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  5. "Chan eil caraid snog."

"Chan eil caraid snog."

Translation:A friend is not nice.

December 4, 2019



Who hurt you Duo?


Too much 20-carat suits he's worn, I think.


Took me a while to think about this translation, as it doesn't really make sense to say that a friend is not nice. If you think of the person as a friend, then it implies that they are nice. "An enemy is not nice would make more sense."


It is certainly a strange one.


that's kind of the point. gets you to focus on the words rather than filling in the meaning from context.

Obv the latter is what you'd do irl, but the hope is that you wouldn't have to if you learn well.


That's false thinking, surely? It's not how we learn languages (or anything, maybe? I haven't thought that last one through yet!).


when to use charaid and when caraid?


'caraid' is the noun. There are various gramatical instances where you lenite the first letter of a word. So 'c' becomes 'ch'.

The vocative case: a charaid (when you are addressing a friend)
The Genitive case: càr a charaid (the car of a friend / a friend's car)

There are lots of times when lenition happens so this is the harder part to learn.


I'm thinking that we need to know how to say "frenemy" in Gaelic!


I read this, and immediately thought the next sentence should be 'a friend is honest'. A real friend will tell you what they're thinking, instead of just what you want to hear.


I said "The friend" and am not sure why that is wrong.


caraid = 'a friend'

an caraid = 'the friend'

They are different in Gaelic just as they are in English.


I am in the same boat - can someone please clarify why we MUST use the article "a" rather than "the"?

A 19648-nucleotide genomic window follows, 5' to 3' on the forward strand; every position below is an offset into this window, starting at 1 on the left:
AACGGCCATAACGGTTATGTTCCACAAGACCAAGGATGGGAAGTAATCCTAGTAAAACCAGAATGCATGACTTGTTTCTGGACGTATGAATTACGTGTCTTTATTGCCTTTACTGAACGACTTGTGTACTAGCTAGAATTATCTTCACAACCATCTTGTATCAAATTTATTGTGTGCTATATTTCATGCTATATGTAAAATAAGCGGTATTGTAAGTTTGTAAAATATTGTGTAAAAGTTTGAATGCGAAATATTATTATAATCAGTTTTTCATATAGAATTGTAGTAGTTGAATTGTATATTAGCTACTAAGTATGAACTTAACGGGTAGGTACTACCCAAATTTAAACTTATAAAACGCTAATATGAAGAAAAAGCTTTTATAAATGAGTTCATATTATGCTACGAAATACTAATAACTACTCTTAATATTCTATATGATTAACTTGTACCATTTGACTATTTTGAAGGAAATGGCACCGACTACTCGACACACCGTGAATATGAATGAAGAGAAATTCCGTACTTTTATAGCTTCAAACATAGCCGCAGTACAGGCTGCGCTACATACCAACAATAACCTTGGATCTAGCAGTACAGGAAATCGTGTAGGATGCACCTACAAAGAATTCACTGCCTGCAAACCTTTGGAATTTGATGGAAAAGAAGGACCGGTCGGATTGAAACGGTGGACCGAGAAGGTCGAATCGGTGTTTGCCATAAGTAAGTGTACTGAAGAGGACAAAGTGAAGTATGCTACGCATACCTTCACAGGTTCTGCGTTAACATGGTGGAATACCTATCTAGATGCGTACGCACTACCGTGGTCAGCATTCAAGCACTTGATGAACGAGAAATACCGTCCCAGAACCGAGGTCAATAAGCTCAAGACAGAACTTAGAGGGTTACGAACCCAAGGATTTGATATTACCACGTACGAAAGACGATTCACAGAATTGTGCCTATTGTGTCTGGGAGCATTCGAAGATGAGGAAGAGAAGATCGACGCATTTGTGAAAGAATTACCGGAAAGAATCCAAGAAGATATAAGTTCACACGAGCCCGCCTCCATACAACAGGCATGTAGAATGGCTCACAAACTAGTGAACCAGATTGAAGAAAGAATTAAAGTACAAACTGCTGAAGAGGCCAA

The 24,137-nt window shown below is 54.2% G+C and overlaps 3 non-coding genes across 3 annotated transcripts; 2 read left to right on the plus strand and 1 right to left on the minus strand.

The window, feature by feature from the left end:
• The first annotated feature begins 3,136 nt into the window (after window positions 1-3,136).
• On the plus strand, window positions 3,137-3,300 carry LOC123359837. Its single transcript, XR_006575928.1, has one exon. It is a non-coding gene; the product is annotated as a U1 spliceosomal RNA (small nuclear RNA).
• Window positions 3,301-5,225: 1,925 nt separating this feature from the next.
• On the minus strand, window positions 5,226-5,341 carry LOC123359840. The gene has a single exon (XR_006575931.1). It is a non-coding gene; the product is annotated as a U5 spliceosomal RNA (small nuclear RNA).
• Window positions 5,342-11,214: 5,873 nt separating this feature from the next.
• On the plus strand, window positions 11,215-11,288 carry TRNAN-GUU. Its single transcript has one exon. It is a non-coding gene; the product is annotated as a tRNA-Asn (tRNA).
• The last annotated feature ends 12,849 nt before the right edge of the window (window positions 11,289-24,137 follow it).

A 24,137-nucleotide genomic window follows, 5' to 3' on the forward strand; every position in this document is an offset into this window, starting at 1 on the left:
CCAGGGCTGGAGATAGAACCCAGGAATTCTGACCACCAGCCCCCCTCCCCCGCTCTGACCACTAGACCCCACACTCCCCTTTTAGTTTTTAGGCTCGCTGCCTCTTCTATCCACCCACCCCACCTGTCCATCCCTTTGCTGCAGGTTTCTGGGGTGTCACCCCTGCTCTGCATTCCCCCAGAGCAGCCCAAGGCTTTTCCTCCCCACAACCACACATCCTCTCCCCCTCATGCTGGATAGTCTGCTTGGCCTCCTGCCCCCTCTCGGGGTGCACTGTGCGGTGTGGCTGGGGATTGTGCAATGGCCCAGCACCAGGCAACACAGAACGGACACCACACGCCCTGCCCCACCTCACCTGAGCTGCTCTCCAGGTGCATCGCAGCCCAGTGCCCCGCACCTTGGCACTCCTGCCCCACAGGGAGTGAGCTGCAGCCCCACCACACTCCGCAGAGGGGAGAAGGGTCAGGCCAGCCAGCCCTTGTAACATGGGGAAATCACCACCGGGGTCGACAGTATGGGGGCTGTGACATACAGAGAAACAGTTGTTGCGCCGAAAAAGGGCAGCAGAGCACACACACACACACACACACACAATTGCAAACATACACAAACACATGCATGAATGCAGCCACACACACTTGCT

Because they're different designators.
'a' (in English) is a non-rigid designator, whereas 'the' is a rigid designator.
So, in Gaelic, given there is no indefinite article, designation is non-rigid unless otherwise specified. Using a definite article where none should be changes the designation so changes the meaning fo the sentence.


Everyone is interpreting the sentence X)


Why does Duolingo allow both charaid and caraid? Is there a difference?


It shouldn't accept charaid here, as far as I can see. It might just be letting you off with a typo.

Caraid is a noun, that means friend.
Charaid, is the same noun having been 'lenited' (the first sound of the word is aspirated). This tells us what grammatical role the word is playing (it is a noun of a particular gender in a particular case, it is in the vocative case, etc).


Explain 'eil' to me again please.


Is this a Gaelic generalization, corresponding better with "Friends are not nice"? Or is this just a sentence that happens to yield an odd English translation?


What does the sentence mean? A particular friend is not nice or friends in general are not nice? Well, they can't be friends if they are not nice!


"Caraid" is such a hard word to pronounce for me. Keep trying to say "Cabbage" or "Carriage". Ugh!


If a friend is not nice, are they really a friend at all?

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